The November Man
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Luis Buñuel's "Tristana" is a haunting study of a human relationship in which the power changes hands. Power over human lives is a lifelong theme of Buñuel, that most sadomasochistic of directors, and "Tristana" is his most explicit study of the subject. Not his best, but his most explicit.
Consider. Don Lope, a feisty middle-aged intellectual and atheist, sees his chance when the beautiful young Tristana (Catherine Deneuve) is orphaned. As the girl's guardian, he takes her into his household and (in what seems like no time at all) into his bed. While ravishing her, he excuses himself by rationalizing that she'd fare worse on the streets.
The girl is repelled by the old man's sexual advances, and that provides the key to her character later in the film. She falls in love with a handsome young artist who eventually takes her away and marries her. But then she develops a tumor and her leg must be amputated; she decides to leave the artist and come back again to Don Lope's household.
All that's gone before has been preparation for what happens now, as Tristana has revenge on the man who took her virginity. He is older now, weaker, and has been reduced to playing cards with priests. He does it not because he's lost his atheism, but because he craves their company (and they humor him with an eye to gaining his inheritance for the church). Tristana becomes the dominant personality in the household.
Handled by an ordinary director, or even by a great director with no sympathy for the material, this story could have been embarrassingly melodramatic. I was about to say it could have been disgusting -- but, of course, it is disgusting, and that was Buñuel's purpose. The subject matter came out of his own lifelong obsessions. His favorite subjects were sadomasochism and anticlericalism ever since his first movie with Salvador Dali, "Un Chien Andalou" (1928), and in the late flowering of his work in his 70s he became undoubtedly the dirtiest old man of genius the cinema has ever produced.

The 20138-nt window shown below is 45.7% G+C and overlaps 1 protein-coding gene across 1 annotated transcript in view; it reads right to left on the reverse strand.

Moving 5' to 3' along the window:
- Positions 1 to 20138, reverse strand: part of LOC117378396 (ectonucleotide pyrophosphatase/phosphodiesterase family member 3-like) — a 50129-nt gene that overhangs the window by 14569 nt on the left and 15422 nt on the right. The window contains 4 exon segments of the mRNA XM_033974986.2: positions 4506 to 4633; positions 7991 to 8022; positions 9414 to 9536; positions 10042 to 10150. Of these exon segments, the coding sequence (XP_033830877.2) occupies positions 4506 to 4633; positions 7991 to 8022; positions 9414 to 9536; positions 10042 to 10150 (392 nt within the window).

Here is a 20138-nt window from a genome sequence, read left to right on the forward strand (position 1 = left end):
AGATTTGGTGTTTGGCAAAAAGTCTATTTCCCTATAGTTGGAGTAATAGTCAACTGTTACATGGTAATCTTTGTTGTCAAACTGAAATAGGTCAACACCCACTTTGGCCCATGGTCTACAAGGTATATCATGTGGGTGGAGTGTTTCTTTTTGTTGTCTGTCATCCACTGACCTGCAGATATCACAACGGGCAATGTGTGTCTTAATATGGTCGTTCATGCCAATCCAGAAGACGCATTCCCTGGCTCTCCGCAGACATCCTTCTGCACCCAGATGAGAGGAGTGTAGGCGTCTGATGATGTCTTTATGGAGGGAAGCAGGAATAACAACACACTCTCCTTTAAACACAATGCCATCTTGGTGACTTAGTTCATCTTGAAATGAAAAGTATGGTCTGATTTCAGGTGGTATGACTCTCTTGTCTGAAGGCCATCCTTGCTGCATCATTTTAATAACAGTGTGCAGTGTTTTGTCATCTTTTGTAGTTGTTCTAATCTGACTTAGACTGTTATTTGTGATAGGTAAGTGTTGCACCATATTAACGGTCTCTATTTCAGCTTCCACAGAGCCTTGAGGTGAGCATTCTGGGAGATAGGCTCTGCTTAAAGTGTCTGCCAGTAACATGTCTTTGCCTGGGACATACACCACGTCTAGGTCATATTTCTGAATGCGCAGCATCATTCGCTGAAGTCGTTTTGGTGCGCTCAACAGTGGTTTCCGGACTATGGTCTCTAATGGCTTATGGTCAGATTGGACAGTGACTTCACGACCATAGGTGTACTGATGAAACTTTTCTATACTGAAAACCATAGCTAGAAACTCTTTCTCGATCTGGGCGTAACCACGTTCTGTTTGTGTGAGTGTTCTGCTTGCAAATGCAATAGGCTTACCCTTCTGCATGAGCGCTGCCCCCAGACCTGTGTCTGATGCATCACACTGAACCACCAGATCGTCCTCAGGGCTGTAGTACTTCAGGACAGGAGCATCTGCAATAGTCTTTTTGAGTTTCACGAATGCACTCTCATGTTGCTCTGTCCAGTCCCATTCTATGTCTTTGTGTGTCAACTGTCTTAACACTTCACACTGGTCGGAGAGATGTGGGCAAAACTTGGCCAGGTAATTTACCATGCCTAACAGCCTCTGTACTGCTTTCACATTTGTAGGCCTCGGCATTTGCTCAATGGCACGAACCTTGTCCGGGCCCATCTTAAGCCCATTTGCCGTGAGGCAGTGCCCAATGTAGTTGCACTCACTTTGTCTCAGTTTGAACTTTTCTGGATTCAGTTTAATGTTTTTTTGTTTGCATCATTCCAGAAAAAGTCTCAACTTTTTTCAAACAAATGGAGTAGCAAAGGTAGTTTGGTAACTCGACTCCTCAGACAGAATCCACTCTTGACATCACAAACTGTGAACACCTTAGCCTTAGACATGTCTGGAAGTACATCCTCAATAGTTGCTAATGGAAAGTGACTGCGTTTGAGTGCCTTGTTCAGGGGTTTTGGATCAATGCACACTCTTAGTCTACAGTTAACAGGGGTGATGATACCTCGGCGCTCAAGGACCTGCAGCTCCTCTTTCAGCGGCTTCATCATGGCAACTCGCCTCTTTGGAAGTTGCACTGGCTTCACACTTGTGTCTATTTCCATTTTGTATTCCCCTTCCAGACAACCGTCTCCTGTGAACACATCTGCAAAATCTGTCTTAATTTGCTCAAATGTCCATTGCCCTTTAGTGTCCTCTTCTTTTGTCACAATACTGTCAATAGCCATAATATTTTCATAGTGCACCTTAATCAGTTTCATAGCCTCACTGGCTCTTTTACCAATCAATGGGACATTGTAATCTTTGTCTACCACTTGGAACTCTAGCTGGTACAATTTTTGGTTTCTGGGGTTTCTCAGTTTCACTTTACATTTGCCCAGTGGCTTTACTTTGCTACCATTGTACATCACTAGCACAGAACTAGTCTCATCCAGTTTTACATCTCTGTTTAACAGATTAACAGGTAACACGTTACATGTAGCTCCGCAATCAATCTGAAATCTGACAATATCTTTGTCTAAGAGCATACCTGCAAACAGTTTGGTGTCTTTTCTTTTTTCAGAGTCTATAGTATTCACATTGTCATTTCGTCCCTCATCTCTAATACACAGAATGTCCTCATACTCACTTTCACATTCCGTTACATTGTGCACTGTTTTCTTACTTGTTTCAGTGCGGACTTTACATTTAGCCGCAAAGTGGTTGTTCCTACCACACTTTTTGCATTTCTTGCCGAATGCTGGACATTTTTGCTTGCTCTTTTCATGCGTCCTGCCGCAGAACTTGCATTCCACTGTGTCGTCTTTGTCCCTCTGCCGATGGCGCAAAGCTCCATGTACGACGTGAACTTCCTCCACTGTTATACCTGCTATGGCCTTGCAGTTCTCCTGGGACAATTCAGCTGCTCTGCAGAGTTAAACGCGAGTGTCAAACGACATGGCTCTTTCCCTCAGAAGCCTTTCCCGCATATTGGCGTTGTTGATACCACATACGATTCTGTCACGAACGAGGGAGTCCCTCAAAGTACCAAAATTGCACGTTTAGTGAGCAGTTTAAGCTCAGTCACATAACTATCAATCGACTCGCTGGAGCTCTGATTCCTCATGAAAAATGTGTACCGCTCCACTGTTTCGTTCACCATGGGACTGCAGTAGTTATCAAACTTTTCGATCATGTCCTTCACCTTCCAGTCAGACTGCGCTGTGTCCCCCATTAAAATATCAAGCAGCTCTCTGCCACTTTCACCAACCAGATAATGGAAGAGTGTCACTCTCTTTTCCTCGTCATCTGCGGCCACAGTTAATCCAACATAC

Certain of his scenes have an almost hypnotic power, because Buñuel himself finds their images so fascinating. The vision of Don Lope's amputated head, used as a clapper on a church bell, reportedly refers to a recurring dream Buñuel (that lifelong atheist) has about himself. The long scene where Don Lope plays cards while the one-legged Tristana walks back and forth on her crutches in the upstairs hallway also has a dreamlike quality.
Again, Buñuel introduces a mute young servant into the household, and Tristana tantalizes him mercilessly. He desires her; she repels him coldly, only to reveal herself to him when she is on her balcony and he in the garden. He draws back quickly into the shrubbery. Buñuel's Freudianism is so explicit as to be almost embarrassing, but you never laugh, because he takes it so seriously. That's why his films work; because they're himself, they're personal. Buñuel is in control of every shot and every scene, and he is having at our subconscious like a surgeon.
A few great directors have the ability to draw us into their dream world, into their personalities and obsessions and fascinate us with them for a short time. This is the highest level of escapism the movies can provide for us -- just as our elementary identification with a hero or a heroine was the lowest. As children, we went to Saturday matinees and for an afternoon we were cowboys and Indians. As adults, there are more intellectual routes to escapism. A powerful director like Buñuel (or Bergman, Fellini, Hitchcock or Satyajit Ray) can open up his mind to us, the way an actress can open up her eyes. It is an experience worth having.
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